40 years ago, Ridley Scott’s Alien was released in the US to critical acclaim and box office success. The film won the Academy Award for Best Visual Effects, three Saturn Awards, and a Hugo Award. So, how does it hold up four decades later?
In short: pretty well.
In 2002, Alien was deemed “culturally, historically or aesthetically significant” by the Library of Congress. It was also selected for preservation in the United States National Film Registry. In 2008, it was ranked as the seventh best film in the science fiction genre by the American Film Institute and the 33rd best film of all time by Empire magazine. Awards and accolades are arbitrary things, but Alien has earned its legacy and reputation.
A lot of older horror doesn’t stand the test of time. Whether that’s because we’re used to better CGI now or as an audience we’ve just become desensitised to gore, violence, and threat, it’s just not always particularly scary anymore. But Alien’s existential dread still feels fresh.
A big part of its fear-factor is its realism. The crew of the Nostromo are not on an epic adventure in deep space, they’re working. They’ve completed a job and they’re on their way home. Things are mundane and uneventful. Everything is as it seems until it’s not, and it’s this violent disruption of the quotidian that makes the events of the film seem so sinister.
Sci-fi often makes space seem full of life, but Alien makes its audience painfully aware of how large and empty the universe is. None of the characters really get to explore their surroundings; instead, we are stuck with them inside their quiet, nondescript ship. They are left without help from Earth and the corporate powers-that-be, and as the film progresses Ripley is very much on her own.
Unlike a lot of popular science fiction movies, the characters in Alien are not trying to save the world – the fate of humanity is not in their hands, they are simply trying to make it back home alive. The chilling message from ‘Mother,’ the ship’s computer system, really drives this home: “Priority one – ensure return of organism for analysis. All other considerations secondary. Crew expendable.”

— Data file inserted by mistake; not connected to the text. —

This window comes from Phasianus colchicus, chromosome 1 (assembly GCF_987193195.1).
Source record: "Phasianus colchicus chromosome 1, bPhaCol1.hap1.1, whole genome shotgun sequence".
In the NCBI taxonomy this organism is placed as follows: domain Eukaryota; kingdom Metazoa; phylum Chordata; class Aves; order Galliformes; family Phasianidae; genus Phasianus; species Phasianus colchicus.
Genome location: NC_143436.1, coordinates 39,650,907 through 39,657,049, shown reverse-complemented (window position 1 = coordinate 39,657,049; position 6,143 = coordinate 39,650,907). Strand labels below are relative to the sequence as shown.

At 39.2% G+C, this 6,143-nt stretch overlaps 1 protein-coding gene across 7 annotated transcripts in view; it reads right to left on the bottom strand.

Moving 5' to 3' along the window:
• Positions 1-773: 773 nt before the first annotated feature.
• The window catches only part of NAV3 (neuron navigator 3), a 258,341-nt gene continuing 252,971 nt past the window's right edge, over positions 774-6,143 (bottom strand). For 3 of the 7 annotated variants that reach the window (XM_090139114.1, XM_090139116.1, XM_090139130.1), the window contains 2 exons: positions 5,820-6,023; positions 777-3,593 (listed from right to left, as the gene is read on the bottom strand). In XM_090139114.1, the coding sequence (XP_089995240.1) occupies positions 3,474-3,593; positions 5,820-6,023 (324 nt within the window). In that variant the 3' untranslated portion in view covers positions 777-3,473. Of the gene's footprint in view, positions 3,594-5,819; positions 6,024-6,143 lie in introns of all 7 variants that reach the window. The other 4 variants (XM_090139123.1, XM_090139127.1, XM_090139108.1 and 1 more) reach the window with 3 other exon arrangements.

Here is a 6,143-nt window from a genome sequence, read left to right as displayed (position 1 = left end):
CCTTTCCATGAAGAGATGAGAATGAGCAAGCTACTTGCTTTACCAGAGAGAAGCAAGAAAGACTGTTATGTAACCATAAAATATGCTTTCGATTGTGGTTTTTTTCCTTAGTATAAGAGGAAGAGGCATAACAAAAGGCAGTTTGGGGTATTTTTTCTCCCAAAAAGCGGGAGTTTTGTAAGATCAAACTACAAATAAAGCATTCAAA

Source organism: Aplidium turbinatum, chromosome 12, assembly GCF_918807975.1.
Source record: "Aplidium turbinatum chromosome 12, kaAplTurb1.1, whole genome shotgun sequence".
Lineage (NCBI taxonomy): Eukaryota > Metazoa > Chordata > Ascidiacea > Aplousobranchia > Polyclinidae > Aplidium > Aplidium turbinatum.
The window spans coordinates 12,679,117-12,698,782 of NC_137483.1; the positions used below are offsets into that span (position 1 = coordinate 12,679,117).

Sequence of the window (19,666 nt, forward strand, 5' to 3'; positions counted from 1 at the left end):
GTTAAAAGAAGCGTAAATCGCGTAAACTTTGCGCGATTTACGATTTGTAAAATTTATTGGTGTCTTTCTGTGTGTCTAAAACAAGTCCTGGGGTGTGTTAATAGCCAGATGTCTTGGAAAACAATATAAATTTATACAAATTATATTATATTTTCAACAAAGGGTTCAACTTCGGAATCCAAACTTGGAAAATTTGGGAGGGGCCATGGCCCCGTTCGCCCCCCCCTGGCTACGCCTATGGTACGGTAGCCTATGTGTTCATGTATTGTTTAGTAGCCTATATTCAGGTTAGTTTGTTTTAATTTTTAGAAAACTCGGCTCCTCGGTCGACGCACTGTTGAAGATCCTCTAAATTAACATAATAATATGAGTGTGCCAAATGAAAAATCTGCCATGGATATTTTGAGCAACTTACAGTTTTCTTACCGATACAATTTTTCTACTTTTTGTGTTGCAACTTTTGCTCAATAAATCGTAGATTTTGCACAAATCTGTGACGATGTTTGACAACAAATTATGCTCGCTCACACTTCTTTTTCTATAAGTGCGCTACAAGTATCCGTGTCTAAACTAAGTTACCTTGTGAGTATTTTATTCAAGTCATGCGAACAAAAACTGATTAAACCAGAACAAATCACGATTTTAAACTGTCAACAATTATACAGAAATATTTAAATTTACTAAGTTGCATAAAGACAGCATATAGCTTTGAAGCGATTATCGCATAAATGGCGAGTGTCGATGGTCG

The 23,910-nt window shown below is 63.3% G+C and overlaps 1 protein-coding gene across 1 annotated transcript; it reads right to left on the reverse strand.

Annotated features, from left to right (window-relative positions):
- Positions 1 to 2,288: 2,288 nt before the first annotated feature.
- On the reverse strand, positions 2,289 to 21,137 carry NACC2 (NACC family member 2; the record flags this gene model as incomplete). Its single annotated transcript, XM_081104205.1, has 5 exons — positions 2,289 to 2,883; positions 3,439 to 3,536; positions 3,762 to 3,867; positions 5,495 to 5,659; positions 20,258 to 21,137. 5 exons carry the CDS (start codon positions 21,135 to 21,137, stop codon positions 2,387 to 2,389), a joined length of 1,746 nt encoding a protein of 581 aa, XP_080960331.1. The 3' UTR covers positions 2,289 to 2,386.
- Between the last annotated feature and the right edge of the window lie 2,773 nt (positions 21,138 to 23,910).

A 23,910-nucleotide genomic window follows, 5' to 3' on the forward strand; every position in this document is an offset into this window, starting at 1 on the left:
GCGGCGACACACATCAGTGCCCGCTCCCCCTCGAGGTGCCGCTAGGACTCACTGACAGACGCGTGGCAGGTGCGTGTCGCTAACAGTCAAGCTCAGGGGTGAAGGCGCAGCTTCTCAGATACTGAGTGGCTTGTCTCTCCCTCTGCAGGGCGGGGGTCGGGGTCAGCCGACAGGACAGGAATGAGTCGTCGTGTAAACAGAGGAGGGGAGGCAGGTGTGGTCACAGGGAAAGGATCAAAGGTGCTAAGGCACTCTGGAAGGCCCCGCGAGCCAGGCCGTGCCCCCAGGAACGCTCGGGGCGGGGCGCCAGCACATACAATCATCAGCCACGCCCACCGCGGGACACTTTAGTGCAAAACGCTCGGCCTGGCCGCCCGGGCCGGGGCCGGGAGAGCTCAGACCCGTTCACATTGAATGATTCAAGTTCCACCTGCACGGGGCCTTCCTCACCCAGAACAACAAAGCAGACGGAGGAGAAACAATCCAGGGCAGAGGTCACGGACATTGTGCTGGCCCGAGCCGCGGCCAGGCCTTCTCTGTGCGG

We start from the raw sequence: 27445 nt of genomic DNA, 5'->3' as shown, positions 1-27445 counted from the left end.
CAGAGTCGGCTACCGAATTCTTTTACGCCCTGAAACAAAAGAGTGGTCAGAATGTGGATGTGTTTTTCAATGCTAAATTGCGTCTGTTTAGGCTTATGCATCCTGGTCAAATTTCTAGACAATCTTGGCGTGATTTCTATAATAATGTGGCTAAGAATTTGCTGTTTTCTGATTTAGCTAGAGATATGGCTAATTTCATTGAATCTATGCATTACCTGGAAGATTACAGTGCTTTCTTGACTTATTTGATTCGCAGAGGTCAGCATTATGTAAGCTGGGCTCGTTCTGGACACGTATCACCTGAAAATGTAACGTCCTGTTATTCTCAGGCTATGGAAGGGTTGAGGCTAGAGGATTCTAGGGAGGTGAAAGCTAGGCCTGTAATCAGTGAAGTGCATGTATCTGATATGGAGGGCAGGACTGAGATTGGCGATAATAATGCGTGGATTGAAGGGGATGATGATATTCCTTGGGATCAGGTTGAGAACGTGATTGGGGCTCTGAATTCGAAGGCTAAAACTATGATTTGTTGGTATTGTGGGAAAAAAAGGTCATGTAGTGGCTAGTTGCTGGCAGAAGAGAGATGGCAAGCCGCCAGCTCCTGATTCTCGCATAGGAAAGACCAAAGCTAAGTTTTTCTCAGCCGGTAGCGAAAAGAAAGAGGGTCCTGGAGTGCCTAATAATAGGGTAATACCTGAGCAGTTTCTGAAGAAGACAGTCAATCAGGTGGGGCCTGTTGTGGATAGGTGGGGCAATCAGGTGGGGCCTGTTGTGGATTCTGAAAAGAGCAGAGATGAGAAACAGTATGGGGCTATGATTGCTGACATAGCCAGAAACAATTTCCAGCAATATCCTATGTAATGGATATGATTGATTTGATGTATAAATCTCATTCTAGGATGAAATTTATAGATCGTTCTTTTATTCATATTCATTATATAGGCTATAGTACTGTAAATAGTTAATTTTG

It all comes back to this “organism”. Designed by H.R. Giger, the creature is truly alien in every sense of the word, unlike anything that had been seen on screen before. The threat that it posed was also different – the threat of the violation of the bodies aboard the Nostromo. The xenomorph does not just mean death for its victims, but something much more sinister. Upon the film’s release in 1979, the British Board of Film Classification (BBFC) gave it an X certificate – the equivalent of a present-day 18 – for depicting “a perverse view of sexual function.” One of the examiners wrote, “The images are not always explicit but run like a dark undercurrent throughout.”
Aside from outdated special effects, something that tends to age films from the 1970s is misogyny. However, Ellen Ripley is a character who has stood the test of time. Alien was one of the first instances of a woman having a leading role in a science fiction movie – particularly a role that didn’t involve being saved. Rather, Ripley saves herself. Admittedly, she spends a little too long wandering around in her underwear after her near-death experience (we get it, Ridley, Sigourney Weaver is hot!). Aside from that, she looks like an exhausted, slightly grubby woman who’s been in space for a long time and also just escaped death, rather than a middle-aged sci-fi nerd’s fantasy.
It’s not all doom and gloom in Alien, either – there are moments of absurd dated 70s-ness that make me laugh on every re-watch. Personal highlights are the space cat and the space smoking (in that order). Why do they have a cat in space? How are they smoking in a spaceship without the whole thing blowing up? Nobody knows! And nobody cares (or, at least, I don’t).
It’s this retro-ridiculousness paired with timeless horror that makes Alien stand up 40 years later. Rather than appear dated with age, these quirky details add charm and some (albeit unintentional) relief from the stifling tension.
Alien holds up because its vision of the future is not so different from its present. It doesn’t try hard to create a futuristic landscape; the interior of the Nostromo could easily be a set from 1979 or 2019. It doesn’t romanticise space travel or the technologically advanced world of the future, and its core messages resonate now: ultimately, for those in power, profit is more important than people; we may not technically be alone in the universe, but we’re on our own right now.
Plus, space cat.